Thursday, June 13, 2024

Pedestrians pass by a sign for the Rooted cafe, which is inside Somerville’s Armory arts building. (Photo: Marc Levy)

The Rooted Armory Cafe will stop daytime service July 1 as part of Somerville’s Center for the Arts at the Armory. The center can no longer afford to run the cafe and pay the city fees it generates, said its co-director and chief operating officer, Jess White.

The cafe, hidden behind the walls of a literal fortress, didn’t attract walk-in traffic; it was largely empty during the day and made money only during events, White said. But the city charged $90,000 in rent yearly – comparable to when the Armory was owned by the Sater family, who set up the nonprofit center as an anchor tenant in 2008.

During the day, the cafe will become office space for arts center employees, who got squeezed out by other uses. It could also be used as an artist “green room” for performers waiting to take the stage in the performance hall.

“It’s really sad. It’s a real bummer,” White said of the cafe closing. “The interactions that we see with people in our cafe that don’t know each other are amazing. I want that to exist for a really long time.” 

In addition to the cafe, Rooted served as a free space for local artists to show work on a rotating basis and for performers. Other spaces at the Armory can be rented, including its Lavender Room and a recently upgraded performance hall with a new stage, seating, lighting and sound systems.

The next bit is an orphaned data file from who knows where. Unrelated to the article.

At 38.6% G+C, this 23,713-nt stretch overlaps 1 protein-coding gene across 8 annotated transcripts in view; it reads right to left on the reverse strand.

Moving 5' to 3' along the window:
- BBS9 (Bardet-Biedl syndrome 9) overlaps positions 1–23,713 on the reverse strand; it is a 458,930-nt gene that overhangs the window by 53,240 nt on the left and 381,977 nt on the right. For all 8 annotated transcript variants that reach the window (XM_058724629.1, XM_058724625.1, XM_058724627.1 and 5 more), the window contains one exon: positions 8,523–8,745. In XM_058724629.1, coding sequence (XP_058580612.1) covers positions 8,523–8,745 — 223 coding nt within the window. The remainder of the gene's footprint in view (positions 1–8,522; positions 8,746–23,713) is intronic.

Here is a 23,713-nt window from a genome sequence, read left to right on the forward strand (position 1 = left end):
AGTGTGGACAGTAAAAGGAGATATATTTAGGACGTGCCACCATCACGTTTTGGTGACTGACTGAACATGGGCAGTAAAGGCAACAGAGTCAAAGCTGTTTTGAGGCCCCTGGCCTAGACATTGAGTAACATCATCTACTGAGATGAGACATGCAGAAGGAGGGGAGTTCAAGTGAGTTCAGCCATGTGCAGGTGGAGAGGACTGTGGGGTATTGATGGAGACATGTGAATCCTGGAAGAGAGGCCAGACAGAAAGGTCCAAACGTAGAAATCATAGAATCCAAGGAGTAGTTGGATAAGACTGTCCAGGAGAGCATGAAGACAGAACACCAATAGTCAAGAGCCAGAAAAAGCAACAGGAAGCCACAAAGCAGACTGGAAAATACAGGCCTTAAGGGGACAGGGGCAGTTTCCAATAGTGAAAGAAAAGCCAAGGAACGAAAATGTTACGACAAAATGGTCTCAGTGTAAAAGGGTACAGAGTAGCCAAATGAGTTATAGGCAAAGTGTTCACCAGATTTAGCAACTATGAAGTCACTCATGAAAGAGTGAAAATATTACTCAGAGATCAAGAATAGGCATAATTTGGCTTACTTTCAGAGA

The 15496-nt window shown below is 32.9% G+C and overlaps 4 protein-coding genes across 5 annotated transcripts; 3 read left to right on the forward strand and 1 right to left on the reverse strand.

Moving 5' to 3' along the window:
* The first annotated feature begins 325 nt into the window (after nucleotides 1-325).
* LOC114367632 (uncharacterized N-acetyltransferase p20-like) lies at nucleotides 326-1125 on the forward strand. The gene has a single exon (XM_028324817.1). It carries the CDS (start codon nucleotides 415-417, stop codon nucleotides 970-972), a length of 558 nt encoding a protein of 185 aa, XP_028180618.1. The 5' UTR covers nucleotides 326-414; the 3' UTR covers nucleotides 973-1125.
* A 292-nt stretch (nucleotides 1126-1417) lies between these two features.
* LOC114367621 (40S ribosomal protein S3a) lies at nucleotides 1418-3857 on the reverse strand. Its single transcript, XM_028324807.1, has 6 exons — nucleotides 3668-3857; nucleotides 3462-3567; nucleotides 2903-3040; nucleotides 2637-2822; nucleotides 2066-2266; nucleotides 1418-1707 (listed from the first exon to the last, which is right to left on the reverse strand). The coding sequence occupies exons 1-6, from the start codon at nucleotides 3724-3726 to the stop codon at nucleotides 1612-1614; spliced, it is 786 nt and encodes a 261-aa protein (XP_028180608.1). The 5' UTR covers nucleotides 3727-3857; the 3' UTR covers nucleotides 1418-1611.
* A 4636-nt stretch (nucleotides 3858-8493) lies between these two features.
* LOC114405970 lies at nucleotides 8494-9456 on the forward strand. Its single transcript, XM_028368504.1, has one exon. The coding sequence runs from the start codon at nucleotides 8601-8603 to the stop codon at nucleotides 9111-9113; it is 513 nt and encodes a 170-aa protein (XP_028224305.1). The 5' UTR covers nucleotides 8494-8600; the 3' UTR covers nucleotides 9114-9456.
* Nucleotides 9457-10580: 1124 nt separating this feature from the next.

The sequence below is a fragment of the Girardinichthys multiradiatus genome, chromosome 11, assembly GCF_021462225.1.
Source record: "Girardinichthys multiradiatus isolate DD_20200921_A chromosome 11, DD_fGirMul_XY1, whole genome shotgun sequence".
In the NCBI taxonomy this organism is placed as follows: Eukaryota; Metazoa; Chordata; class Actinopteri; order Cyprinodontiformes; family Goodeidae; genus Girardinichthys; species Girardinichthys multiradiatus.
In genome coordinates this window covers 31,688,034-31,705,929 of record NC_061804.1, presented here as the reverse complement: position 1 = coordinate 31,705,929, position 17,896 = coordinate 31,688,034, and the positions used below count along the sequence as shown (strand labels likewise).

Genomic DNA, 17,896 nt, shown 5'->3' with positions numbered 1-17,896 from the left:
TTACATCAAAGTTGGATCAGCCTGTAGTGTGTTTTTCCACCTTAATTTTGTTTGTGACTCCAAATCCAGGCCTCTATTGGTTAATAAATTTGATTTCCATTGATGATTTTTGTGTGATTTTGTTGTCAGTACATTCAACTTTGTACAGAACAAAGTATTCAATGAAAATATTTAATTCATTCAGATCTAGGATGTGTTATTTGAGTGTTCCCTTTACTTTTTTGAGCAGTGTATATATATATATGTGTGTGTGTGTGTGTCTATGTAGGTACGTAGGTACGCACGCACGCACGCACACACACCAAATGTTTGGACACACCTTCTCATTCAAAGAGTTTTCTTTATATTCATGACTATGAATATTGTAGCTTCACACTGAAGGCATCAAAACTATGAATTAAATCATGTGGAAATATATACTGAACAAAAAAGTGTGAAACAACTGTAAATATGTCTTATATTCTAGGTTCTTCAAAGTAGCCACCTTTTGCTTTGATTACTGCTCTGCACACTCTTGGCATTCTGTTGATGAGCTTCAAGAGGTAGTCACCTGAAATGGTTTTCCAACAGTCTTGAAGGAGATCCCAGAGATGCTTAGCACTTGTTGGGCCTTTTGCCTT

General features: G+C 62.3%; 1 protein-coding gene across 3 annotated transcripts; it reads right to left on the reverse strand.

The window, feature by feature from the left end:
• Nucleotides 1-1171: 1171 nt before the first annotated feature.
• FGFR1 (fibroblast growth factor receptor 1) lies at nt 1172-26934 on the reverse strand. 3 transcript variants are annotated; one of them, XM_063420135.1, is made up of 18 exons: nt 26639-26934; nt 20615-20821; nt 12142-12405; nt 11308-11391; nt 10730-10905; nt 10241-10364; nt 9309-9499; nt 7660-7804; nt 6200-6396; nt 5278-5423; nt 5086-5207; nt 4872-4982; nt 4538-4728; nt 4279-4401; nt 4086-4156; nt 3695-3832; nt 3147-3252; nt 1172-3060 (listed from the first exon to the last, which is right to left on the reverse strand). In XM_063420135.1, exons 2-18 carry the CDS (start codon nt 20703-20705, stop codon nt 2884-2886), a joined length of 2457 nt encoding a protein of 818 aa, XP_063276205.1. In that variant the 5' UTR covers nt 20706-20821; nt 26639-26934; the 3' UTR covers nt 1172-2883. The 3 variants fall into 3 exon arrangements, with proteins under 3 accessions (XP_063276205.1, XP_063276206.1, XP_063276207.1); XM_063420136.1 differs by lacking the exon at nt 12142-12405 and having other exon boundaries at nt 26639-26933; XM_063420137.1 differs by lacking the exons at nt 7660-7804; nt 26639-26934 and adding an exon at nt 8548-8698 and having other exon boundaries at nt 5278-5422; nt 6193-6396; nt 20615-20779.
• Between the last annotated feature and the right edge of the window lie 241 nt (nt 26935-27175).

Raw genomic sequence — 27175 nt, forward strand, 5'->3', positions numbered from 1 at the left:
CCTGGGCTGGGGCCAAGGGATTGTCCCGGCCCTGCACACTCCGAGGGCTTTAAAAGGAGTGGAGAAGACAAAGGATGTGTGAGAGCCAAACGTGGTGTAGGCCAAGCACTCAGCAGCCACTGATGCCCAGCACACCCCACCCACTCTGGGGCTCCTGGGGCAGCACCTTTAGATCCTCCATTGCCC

Though the cafe will open to serve patrons during performances and events, its menu is changing to cut costs. It will use resources from Somerville Winter Farmers Market vendors, who also sell in the performance hall Saturdays from November to April.

The Center for the Arts at the Armory faces continued financial and operational hardship and has a $10,000 fundraising goal for the month of June. A fundraising auction has also been planned for this month with items donated by local businesses.

The City of Somerville seized the Armory at 191 Highland Ave. by eminent domain in May 2021 “under the guise of sustainability” and preserving the arts, White said, and it was “largely thought of as a blessing” at the time.

Under city ownership, the Armory hasn’t had a dedicated management or maintenance team, and the Somerville Arts Council and the City of Somerville have not set a plan for the Armory after two unpopular processes; two counter proposals and a petition sent to the city by the center haven’t been acknowledged, said White, who is trying to schedule a meeting with Mayor Katjana Ballantyne and plans to submit its master plan survey results to the City Council.

“We hope [the Arts Council] wakes up,” White said, because the center needs “stability and support” from the city.

Without a plan for the Armory, White and Stephanie Scherpf, chief executive and co-director of the nonprofit, are considering an exit strategy. Because the center hosts more than 700 events per year, its loss “would be devastating to the City of Somerville.”


This post was updated June 11, 2024, with a corrected farmers market name, a figure removed and wording changed around the setting up of the Center for the Arts at the Armory as an anchor tenant in 2008.